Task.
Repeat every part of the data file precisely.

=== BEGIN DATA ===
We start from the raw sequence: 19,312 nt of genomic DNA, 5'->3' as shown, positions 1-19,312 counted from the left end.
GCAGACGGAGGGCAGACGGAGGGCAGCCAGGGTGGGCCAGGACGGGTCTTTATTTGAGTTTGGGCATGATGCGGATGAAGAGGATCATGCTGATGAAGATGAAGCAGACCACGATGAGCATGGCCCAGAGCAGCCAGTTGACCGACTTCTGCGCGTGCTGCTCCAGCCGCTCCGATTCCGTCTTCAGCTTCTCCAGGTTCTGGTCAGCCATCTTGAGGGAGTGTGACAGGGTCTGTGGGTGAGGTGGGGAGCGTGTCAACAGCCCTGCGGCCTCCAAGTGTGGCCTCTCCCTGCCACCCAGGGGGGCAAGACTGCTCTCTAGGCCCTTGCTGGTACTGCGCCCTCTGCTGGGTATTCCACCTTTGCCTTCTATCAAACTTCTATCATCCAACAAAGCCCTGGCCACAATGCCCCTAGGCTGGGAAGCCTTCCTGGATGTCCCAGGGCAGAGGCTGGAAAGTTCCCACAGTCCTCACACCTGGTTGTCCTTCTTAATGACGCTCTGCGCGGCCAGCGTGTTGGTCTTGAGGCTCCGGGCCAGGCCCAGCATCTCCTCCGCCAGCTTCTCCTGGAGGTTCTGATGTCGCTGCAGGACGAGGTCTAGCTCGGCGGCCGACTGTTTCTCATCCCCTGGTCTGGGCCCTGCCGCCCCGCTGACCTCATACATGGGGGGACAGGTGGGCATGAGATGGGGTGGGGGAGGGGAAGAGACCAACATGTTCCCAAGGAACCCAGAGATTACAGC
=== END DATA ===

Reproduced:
We start from the raw sequence: 19,312 nt of genomic DNA, 5'->3' as shown, positions 1-19,312 counted from the left end.
GCAGACGGAGGGCAGACGGAGGGCAGCCAGGGTGGGCCAGGACGGGTCTTTATTTGAGTTTGGGCATGATGCGGATGAAGAGGATCATGCTGATGAAGATGAAGCAGACCACGATGAGCATGGCCCAGAGCAGCCAGTTGACCGACTTCTGCGCGTGCTGCTCCAGCCGCTCCGATTCCGTCTTCAGCTTCTCCAGGTTCTGGTCAGCCATCTTGAGGGAGTGTGACAGGGTCTGTGGGTGAGGTGGGGAGCGTGTCAACAGCCCTGCGGCCTCCAAGTGTGGCCTCTCCCTGCCACCCAGGGGGGCAAGACTGCTCTCTAGGCCCTTGCTGGTACTGCGCCCTCTGCTGGGTATTCCACCTTTGCCTTCTATCAAACTTCTATCATCCAACAAAGCCCTGGCCACAATGCCCCTAGGCTGGGAAGCCTTCCTGGATGTCCCAGGGCAGAGGCTGGAAAGTTCCCACAGTCCTCACACCTGGTTGTCCTTCTTAATGACGCTCTGCGCGGCCAGCGTGTTGGTCTTGAGGCTCCGGGCCAGGCCCAGCATCTCCTCCGCCAGCTTCTCCTGGAGGTTCTGATGTCGCTGCAGGACGAGGTCTAGCTCGGCGGCCGACTGTTTCTCATCCCCTGGTCTGGGCCCTGCCGCCCCGCTGACCTCATACATGGGGGGACAGGTGGGCATGAGATGGGGTGGGGGAGGGGAAGAGACCAACATGTTCCCAAGGAACCCAGAGATTACAGC